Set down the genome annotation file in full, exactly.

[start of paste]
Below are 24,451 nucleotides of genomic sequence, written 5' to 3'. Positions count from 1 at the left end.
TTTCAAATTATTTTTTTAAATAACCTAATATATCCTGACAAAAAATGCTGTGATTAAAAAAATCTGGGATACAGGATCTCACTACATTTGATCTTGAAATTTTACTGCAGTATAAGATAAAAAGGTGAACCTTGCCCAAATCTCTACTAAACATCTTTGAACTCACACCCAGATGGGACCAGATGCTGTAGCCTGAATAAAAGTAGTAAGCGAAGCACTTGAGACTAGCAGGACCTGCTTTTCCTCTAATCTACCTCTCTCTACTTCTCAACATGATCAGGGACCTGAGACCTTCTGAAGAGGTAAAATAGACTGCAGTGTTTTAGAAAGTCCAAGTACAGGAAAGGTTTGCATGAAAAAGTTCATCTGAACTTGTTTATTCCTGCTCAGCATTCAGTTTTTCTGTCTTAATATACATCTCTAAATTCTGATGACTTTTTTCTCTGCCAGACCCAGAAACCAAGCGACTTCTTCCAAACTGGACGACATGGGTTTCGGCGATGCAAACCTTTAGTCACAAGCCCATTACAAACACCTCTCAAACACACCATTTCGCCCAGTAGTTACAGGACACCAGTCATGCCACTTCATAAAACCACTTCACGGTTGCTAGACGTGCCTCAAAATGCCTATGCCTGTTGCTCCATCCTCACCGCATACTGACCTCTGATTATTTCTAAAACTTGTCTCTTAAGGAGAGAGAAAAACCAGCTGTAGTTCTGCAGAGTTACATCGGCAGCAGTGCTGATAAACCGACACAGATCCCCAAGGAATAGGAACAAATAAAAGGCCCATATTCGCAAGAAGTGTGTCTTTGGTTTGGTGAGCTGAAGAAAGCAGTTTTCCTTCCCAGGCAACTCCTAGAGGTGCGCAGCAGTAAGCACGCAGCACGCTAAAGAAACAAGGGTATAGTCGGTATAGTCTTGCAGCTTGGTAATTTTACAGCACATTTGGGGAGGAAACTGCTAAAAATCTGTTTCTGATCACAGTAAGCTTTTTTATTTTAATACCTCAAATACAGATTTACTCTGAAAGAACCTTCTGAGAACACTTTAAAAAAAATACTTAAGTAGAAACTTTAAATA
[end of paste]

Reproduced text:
Below are 24,451 nucleotides of genomic sequence, written 5' to 3'. Positions count from 1 at the left end.
TTTCAAATTATTTTTTTAAATAACCTAATATATCCTGACAAAAAATGCTGTGATTAAAAAAATCTGGGATACAGGATCTCACTACATTTGATCTTGAAATTTTACTGCAGTATAAGATAAAAAGGTGAACCTTGCCCAAATCTCTACTAAACATCTTTGAACTCACACCCAGATGGGACCAGATGCTGTAGCCTGAATAAAAGTAGTAAGCGAAGCACTTGAGACTAGCAGGACCTGCTTTTCCTCTAATCTACCTCTCTCTACTTCTCAACATGATCAGGGACCTGAGACCTTCTGAAGAGGTAAAATAGACTGCAGTGTTTTAGAAAGTCCAAGTACAGGAAAGGTTTGCATGAAAAAGTTCATCTGAACTTGTTTATTCCTGCTCAGCATTCAGTTTTTCTGTCTTAATATACATCTCTAAATTCTGATGACTTTTTTCTCTGCCAGACCCAGAAACCAAGCGACTTCTTCCAAACTGGACGACATGGGTTTCGGCGATGCAAACCTTTAGTCACAAGCCCATTACAAACACCTCTCAAACACACCATTTCGCCCAGTAGTTACAGGACACCAGTCATGCCACTTCATAAAACCACTTCACGGTTGCTAGACGTGCCTCAAAATGCCTATGCCTGTTGCTCCATCCTCACCGCATACTGACCTCTGATTATTTCTAAAACTTGTCTCTTAAGGAGAGAGAAAAACCAGCTGTAGTTCTGCAGAGTTACATCGGCAGCAGTGCTGATAAACCGACACAGATCCCCAAGGAATAGGAACAAATAAAAGGCCCATATTCGCAAGAAGTGTGTCTTTGGTTTGGTGAGCTGAAGAAAGCAGTTTTCCTTCCCAGGCAACTCCTAGAGGTGCGCAGCAGTAAGCACGCAGCACGCTAAAGAAACAAGGGTATAGTCGGTATAGTCTTGCAGCTTGGTAATTTTACAGCACATTTGGGGAGGAAACTGCTAAAAATCTGTTTCTGATCACAGTAAGCTTTTTTATTTTAATACCTCAAATACAGATTTACTCTGAAAGAACCTTCTGAGAACACTTTAAAAAAAATACTTAAGTAGAAACTTTAAATA